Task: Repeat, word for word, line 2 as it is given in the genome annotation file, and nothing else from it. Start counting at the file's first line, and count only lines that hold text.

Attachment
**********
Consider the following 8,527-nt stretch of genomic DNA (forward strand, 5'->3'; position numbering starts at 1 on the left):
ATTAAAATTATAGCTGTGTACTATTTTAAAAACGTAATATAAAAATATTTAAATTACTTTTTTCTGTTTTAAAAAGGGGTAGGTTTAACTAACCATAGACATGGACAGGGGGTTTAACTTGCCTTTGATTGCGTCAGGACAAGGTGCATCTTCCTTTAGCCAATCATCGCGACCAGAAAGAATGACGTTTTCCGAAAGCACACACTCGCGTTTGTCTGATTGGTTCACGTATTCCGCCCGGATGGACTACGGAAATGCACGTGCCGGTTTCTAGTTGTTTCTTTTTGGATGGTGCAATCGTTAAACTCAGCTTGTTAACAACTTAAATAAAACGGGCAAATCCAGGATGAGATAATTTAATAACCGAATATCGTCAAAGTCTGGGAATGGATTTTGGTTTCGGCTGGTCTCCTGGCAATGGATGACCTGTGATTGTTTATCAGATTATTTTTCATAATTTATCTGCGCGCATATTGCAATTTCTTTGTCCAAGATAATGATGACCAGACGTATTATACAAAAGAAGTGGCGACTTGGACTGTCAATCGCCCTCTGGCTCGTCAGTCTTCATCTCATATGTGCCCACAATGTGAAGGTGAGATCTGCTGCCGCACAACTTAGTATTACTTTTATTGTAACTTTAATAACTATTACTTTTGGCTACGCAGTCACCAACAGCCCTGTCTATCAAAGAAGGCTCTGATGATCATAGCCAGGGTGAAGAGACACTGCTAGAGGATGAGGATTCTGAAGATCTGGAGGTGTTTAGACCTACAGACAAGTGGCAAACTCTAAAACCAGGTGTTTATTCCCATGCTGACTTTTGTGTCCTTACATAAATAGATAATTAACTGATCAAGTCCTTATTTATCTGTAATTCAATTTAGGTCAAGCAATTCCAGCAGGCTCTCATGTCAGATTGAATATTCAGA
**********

ATTAAAATTATAGCTGTGTACTATTTTAAAAACGTAATATAAAAATATTTAAATTACTTTTTTCTGTTTTAAAAAGGGGTAGGTTTAACTAACCATAGACATGGACAGGGGGTTTAACTTGCCTTTGATTGCGTCAGGACAAGGTGCATCTTCCTTTAGCCAATCATCGCGACCAGAAAGAATGACGTTTTCCGAAAGCACACACTCGCGTTTGTCTGATTGGTTCACGTATTCCGCCCGGATGGACTACGGAAATGCACGTGCCGGTTTCTAGTTGTTTCTTTTTGGATGGTGCAATCGTTAAACTCAGCTTGTTAACAACTTAAATAAAACGGGCAAATCCAGGATGAGATAATTTAATAACCGAATATCGTCAAAGTCTGGGAATGGATTTTGGTTTCGGCTGGTCTCCTGGCAATGGATGACCTGTGATTGTTTATCAGATTATTTTTCATAATTTATCTGCGCGCATATTGCAATTTCTTTGTCCAAGATAATGATGACCAGACGTATTATACAAAAGAAGTGGCGACTTGGACTGTCAATCGCCCTCTGGCTCGTCAGTCTTCATCTCATATGTGCCCACAATGTGAAGGTGAGATCTGCTGCCGCACAACTTAGTATTACTTTTATTGTAACTTTAATAACTATTACTTTTGGCTACGCAGTCACCAACAGCCCTGTCTATCAAAGAAGGCTCTGATGATCATAGCCAGGGTGAAGAGACACTGCTAGAGGATGAGGATTCTGAAGATCTGGAGGTGTTTAGACCTACAGACAAGTGGCAAACTCTAAAACCAGGTGTTTATTCCCATGCTGACTTTTGTGTCCTTACATAAATAGATAATTAACTGATCAAGTCCTTATTTATCTGTAATTCAATTTAGGTCAAGCAATTCCAGCAGGCTCTCATGTCAGATTGAATATTCAGA